From England to Connecticut

Overview: In this lesson students connect the names of towns in Connecticut or Massachusetts to towns in England. From their observations, they conclude that New England was settled by people from England.

Focusing Questions

Where did the first European settlers come from?

Topical Understandings

The first European settlers in New England came from England

Background Information

Why did settlers come to New Hampshire and Vermont, and where did they come from?


English Towns (Handout B)
Connecticut Town


Part 1: New England in Old England

  1. Pass out worksheet – Map of England (English Towns (Handout B)
  2. Have students label the map “NEW ENGLAND IN OLD ENGLAND” Look. Do some of these names seem familiar?
  3. Next, have them mark the four directions on the map: NORTH at the top, SOUTH at the bottom, WEST left, and EAST right.
    • In the southeast corner of England find LONDON and color it YELLOW.
    • North of London – along the coast search for NORWICH and color it BLUE.
    • Southwest of Norwich find THETFORD and color it PURPLE.
    • Southwest of Thetford, find ENFIELD. Color it ORANGE.
    • Follow the coastline moving south and then west from London. Can you find LYME and color it BROWN?
    • Between Lyme and London look for WINDSOR and color it RED.
    • Further north find HARTFORD and color it PINK.

Most of these towns and cities were founded between the years 1000 – 1200 AD, five hundred years before English Colonists traveled to and colonized New England. Some of these are originally “native” place names – indicating specific natural settings. Can you decode the language of one or more of these place names? “Thet” = a river in England; “ford” = river crossing “Nor” = abbreviation for north; “wich” = a village “En” = short for end; “field” is self-explanatory

Now let’s look how colonists tried to replicate Old England in New England

Part 2: Old England in New England
Note: this lesson works best for the Upper Connecticut River Valley. 

  1. Pass out a map of Connecticut towns.
  2. Have students label the map: COLONIZATION IN CONNECTICUT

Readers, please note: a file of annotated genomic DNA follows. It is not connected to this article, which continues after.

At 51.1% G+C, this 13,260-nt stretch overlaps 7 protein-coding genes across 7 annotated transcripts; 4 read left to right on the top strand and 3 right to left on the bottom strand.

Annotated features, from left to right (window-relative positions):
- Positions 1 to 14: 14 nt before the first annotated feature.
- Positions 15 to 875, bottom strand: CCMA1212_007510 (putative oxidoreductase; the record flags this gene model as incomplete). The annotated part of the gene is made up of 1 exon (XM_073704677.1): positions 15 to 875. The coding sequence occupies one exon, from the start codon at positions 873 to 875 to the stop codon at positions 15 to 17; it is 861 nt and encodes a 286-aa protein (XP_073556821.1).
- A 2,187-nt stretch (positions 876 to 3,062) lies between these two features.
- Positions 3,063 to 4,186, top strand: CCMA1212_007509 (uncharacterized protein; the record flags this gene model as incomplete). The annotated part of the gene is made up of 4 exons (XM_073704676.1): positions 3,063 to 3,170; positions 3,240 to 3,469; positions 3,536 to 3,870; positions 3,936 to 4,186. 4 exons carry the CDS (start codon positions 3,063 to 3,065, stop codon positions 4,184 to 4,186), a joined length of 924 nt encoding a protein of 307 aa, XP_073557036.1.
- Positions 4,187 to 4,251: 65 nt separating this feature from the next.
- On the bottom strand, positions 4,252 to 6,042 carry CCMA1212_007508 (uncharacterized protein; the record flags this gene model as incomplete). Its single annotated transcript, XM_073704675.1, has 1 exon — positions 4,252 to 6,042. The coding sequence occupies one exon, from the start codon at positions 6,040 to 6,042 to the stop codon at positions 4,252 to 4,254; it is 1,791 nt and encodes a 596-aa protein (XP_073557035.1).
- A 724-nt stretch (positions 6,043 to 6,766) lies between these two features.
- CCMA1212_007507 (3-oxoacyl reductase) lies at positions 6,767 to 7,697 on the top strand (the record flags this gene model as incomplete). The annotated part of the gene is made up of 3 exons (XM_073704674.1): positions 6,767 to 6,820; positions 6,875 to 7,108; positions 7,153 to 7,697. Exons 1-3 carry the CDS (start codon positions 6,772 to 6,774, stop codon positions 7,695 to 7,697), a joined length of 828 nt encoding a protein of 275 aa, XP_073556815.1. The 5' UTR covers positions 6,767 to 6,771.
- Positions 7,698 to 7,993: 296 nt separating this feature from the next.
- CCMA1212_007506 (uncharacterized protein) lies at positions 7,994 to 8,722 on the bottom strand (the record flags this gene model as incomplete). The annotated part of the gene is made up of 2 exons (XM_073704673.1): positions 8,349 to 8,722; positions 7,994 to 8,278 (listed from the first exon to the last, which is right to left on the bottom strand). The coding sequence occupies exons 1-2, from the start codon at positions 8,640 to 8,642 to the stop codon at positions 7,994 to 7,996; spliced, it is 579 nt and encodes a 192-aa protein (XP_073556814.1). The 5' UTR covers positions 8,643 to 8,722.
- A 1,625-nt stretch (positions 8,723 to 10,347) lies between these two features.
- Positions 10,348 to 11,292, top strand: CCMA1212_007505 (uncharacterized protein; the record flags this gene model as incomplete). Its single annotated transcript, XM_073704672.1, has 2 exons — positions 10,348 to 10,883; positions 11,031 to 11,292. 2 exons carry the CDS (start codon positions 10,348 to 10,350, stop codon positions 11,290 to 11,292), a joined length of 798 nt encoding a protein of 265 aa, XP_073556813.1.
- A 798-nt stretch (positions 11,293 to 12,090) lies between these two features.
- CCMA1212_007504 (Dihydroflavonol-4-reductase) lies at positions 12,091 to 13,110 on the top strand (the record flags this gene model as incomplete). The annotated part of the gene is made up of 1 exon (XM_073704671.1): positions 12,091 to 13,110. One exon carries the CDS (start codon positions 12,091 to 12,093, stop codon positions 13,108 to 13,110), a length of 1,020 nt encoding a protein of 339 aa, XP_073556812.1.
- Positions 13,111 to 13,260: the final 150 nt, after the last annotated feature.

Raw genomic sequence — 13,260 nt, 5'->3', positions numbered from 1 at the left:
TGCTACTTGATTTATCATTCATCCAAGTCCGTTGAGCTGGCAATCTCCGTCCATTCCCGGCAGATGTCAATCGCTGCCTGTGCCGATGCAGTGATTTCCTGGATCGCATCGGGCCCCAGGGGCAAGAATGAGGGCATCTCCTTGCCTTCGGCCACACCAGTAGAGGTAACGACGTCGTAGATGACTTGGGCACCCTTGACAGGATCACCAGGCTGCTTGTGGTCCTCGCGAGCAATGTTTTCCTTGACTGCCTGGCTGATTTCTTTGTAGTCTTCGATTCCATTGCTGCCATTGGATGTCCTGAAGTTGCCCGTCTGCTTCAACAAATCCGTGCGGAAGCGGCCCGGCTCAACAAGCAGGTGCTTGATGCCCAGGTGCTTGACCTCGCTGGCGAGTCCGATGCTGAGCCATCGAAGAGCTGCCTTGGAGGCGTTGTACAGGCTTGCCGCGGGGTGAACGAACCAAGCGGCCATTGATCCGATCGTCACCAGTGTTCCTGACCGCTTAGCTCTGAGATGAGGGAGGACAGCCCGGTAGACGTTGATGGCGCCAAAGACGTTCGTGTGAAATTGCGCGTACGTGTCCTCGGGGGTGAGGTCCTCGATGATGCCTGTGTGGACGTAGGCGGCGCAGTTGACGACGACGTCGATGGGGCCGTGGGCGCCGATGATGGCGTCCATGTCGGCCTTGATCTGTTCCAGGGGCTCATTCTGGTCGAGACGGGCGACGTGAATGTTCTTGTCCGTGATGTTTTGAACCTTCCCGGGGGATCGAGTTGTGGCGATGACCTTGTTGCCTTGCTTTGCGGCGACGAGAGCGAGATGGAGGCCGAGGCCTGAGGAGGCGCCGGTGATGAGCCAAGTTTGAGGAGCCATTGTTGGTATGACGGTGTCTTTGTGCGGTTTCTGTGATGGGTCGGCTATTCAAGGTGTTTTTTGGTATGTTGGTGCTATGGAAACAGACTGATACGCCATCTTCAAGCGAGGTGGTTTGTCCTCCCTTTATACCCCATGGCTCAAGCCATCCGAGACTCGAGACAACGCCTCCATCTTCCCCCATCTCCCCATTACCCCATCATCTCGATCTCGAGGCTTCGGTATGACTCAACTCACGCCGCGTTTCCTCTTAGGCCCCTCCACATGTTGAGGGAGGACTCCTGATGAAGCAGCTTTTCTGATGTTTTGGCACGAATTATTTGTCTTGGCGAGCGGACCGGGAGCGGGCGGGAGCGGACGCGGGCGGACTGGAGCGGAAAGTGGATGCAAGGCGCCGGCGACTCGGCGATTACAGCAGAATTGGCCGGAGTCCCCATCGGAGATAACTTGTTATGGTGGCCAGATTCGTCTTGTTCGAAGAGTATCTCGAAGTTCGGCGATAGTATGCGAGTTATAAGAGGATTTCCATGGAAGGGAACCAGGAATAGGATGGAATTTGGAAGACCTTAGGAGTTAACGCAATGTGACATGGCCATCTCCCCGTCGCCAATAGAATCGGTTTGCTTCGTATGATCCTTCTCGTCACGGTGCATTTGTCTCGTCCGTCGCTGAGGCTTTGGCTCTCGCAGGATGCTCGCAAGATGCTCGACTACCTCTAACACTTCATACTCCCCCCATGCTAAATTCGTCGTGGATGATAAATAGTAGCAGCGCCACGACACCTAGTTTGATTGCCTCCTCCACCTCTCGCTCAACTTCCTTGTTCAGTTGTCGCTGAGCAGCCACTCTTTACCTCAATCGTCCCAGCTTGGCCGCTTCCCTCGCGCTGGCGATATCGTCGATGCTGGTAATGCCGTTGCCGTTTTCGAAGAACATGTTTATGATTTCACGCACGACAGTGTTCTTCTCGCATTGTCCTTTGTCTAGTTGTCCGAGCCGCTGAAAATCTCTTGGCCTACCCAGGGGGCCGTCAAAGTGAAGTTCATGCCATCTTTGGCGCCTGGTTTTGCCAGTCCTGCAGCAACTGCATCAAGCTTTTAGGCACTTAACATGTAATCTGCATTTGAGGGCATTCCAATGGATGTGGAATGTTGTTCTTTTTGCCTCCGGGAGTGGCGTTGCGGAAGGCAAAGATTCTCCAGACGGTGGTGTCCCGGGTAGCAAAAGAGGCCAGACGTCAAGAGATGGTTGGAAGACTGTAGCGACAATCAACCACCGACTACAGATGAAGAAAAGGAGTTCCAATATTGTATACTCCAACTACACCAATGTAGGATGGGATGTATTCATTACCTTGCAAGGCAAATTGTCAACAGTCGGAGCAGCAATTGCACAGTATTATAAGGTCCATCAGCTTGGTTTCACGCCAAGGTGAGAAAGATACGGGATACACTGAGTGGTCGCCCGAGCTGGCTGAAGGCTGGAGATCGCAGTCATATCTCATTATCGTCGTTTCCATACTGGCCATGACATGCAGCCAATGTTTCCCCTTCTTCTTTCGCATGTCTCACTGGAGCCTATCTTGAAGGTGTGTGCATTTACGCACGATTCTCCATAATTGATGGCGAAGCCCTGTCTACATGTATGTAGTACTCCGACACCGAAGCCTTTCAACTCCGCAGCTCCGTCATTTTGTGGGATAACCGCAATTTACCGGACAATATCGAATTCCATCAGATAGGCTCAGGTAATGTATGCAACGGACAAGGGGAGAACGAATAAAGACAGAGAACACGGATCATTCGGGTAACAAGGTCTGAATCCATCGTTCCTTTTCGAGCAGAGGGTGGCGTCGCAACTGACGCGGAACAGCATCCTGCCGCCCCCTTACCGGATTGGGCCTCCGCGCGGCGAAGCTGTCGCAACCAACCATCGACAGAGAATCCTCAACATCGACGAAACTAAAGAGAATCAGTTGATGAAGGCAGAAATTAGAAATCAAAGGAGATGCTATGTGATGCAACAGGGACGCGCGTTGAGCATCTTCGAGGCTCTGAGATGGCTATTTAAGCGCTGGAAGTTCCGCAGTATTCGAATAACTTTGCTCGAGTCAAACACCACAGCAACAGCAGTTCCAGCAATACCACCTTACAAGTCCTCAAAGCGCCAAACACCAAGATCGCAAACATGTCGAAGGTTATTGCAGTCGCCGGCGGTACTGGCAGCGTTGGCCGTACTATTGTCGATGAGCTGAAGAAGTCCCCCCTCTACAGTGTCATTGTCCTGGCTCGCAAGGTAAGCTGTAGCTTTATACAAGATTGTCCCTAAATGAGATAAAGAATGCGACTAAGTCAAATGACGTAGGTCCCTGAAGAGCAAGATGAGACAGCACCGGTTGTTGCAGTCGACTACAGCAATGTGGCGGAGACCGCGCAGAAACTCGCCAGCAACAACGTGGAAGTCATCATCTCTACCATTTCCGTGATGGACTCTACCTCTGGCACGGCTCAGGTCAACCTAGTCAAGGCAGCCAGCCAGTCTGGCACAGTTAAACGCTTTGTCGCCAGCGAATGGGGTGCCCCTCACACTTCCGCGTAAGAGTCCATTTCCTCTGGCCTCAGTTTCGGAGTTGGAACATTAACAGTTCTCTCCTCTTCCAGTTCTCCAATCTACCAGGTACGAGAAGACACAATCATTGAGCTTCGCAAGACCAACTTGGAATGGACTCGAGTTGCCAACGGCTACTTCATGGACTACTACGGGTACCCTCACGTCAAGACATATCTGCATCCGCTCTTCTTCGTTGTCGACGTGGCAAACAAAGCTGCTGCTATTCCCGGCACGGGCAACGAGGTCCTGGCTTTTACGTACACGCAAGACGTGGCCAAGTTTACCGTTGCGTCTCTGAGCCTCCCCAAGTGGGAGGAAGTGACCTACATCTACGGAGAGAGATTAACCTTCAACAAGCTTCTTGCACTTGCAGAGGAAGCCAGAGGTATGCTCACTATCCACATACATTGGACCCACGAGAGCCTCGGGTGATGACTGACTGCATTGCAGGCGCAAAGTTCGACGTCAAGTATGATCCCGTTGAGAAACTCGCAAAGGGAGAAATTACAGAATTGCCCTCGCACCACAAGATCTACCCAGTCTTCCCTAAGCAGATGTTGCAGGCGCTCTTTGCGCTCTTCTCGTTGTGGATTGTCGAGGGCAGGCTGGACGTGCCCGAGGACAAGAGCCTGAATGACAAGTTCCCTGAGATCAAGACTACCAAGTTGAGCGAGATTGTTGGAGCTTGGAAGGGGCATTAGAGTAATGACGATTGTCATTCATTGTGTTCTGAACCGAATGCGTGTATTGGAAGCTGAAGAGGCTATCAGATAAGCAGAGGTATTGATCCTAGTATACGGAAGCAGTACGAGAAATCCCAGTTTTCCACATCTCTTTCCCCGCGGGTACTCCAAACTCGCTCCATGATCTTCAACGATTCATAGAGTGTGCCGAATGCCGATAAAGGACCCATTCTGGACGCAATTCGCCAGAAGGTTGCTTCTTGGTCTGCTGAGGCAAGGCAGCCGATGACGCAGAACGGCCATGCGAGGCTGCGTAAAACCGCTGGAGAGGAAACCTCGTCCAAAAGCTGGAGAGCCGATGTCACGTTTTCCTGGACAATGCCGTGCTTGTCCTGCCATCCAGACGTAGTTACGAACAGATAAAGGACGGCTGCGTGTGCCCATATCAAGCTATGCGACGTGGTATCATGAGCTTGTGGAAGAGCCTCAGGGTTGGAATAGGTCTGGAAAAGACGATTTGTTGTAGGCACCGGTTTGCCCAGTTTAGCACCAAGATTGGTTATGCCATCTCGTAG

3. Next have them label the four directions on the map of Connecticut: write NORTH at the top of the map, SOUTH at the bottom, WEST to the left of the map, and EAST to the right.
    • Connecticut was colonized in 1636. You can see the Abenaki heritage in the name Connecticut, meaning “long tidal river;” as well as the transition of “old” England into New England in the transparent naming of ‘New London.’ Find NEW LONDON on the jagged southern coastline and color that city YELLOW.
    • Upstream from New London search for NORWICH, Connecticut and color that town in BLUE.
    • Two towns west of Norwich find LEBANON, Connecticut and color it PURPLE.
    • Northeast of Norwich can you find PLAINFIELD, Connecticut? Color it ORANGE.
    • Follow the coastline west from New London. Can you find LYME, Connecticut and color it BROWN?
    • Now try to place your fingertip in the center of the state of Connecticut. Can you find Wethersfield, Hartford and Windsor all in a row? Color WEATHERSFIELD in GREEN.
    • Now color HARTFORD in PINK…
    • And finally, color WINDSOR in RED.

Closing discussions:

How did the colonists name their ‘new ‘communities? Why do you think they named them in this fashion? Some names were clearly for places…New London from London Others were named for powerful people… Bennington, VT from Governor Benning Wentworth; OR Or to honor / receive favor from the landed gentry / nobility… Thetford, from the Viscount of Thetford Orford, from the Earl of Orford How did the colonial way of naming differ from the way natives named places? And why?